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Popliteal artery entrapment syndrome (PAES) is a rare finding whose incidence has been disputed, although it is reportedly more common in female subjects (ratio 2.93:1).(1) Five subtypes are recognised and magnetic resonance angiography (MRA) remains an objective investigation to identify the morphology of PAES.(2,3) We herein present a case of PAES in a patient with calf pain.
A 25-year-old male automated teller machine technician and mixed martial arts (MMA) fighter presented with 12 months of right calf pain. He had no significant medical history and had never smoked. Jogging for five minutes precipitated the cramping pain, leaving him unable to ambulate, but he would recover after 5–10 minutes of rest. His symptoms were significantly limiting his participation in sport.
Clinical examination revealed a diminished right posterior tibial pulse, and symptoms were rapidly reproduced by jogging at 6 km/hr. A repeat peripheral pulse assessment identified an audible popliteal artery bruit but no muscle turgidity. A decreased ankle-brachial pressure index of 0.87 and toe-brachial index of 0.52 was demonstrated in the right leg. The left leg had normal measurements (
(a) Ankle-brachial pressure index readings show reduced pulse pressures in the right leg from below the knee. There were normal pressures in the left leg. (b) Intraoperative image shows exposed popliteal fossa with the short saphenous vein, sciatic nerve and gastrocnemius muscle.
When given a choice between not running and surgery, the patient opted for the latter. Following an incision over the popliteal fossa, the medial head of the gastrocnemius was exposed and its abnormal lateral attachment was resected (
PAES, recognised as a cause of exertional lower leg pain, can have profound consequences such as fibrosis and eventual occlusion of the artery.(4) Thus, it is essential that this problem be identified early from among the other possible causes of exertional leg pain. While this patient experienced unilateral symptoms, bilateral presentations may occur, and the underlying structural anomaly can also differ.(5)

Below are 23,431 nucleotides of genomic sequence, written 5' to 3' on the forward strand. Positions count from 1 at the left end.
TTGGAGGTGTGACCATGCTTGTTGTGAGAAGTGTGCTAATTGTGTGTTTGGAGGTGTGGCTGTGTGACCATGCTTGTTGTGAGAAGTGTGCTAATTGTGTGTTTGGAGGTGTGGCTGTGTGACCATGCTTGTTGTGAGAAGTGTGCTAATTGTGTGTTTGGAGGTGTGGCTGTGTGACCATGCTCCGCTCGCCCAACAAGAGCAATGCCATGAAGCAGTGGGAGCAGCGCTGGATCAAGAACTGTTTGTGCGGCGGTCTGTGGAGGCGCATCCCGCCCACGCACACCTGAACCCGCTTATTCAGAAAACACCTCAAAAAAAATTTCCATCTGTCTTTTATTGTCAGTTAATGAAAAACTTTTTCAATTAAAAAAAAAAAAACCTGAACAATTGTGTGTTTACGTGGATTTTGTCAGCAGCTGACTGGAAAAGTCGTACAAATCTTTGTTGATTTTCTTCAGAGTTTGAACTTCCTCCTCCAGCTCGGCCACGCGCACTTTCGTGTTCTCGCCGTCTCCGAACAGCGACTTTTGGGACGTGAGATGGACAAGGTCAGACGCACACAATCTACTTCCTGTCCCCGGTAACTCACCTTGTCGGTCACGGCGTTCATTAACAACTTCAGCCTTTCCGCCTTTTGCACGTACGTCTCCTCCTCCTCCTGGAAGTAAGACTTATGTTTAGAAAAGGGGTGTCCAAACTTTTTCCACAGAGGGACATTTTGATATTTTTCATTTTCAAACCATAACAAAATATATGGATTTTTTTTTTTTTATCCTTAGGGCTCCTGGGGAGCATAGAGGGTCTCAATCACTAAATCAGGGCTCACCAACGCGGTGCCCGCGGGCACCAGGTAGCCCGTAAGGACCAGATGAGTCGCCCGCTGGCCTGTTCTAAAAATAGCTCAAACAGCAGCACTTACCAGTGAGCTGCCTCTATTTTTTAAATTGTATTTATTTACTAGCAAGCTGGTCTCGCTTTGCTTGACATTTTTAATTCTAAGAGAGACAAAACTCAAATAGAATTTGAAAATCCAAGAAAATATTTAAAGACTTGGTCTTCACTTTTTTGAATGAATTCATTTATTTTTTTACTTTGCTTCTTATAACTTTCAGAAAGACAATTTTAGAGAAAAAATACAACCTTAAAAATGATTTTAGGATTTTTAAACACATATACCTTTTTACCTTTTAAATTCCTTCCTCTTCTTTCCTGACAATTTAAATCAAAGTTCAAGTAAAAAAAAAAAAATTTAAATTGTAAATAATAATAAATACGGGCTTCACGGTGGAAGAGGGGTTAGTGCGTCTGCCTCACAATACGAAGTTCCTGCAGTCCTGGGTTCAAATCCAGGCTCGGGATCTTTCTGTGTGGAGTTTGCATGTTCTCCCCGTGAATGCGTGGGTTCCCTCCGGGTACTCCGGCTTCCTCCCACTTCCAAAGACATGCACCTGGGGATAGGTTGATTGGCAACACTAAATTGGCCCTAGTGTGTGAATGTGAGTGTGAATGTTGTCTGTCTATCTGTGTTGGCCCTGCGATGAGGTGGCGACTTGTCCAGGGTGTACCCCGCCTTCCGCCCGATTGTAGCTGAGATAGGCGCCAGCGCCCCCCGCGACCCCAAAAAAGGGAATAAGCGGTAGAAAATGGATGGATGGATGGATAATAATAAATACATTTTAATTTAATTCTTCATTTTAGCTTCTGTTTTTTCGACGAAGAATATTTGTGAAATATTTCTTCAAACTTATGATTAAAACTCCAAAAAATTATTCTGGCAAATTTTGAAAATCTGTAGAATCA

We speculate that the patient’s MMA training programme, which included high-intensity skipping and sparring to strengthen calf muscles, may have contributed to the development of the symptoms. Taking elements from several disciplines, including Muay Thai, wrestling and Brazilian Jujitsu, calf training in MMA helps to maintain an upright posture and a forward weight bias during contests and sparring. This may have induced rapid hypertrophy of the gastrocnemius muscle that, combined with the anomalous popliteal artery position, increased the risk of developing PAES. We urge others to consider this problem in otherwise healthy individuals presenting with chronic exertional leg pain.
1. Psathakis D, Psathakis N. [Popliteal compression syndrome: an overproportional incidence]. Vasa 1991; 20:256-60. German.
2. Love JW, Whelan TJ. Popliteal artery entrapment syndrome. Am J Surg 1965; 109: 620-4.
3. Elias DA, White LM, Rubenstein JD, Christakis M, Merchant N. Clinical evaluation and MR imaging features of popliteal artery entrapment and cystic adventitial disease. AJR Am J Roentgenol 2003; 180:627-32.
4. Regus S, Lang W. Popliteal artery occlusion caused by entrapment syndrome in a female long distance runner. Eur J Vasc Endovasc Surg 2016; 51:293.
5. Lee EJ, Jung JS, Lee K, et al. Popliteal artery entrapment syndrome: a case with bilateral different types. Korean J Thorac Cardiovasc Surg 2014; 47:302-5.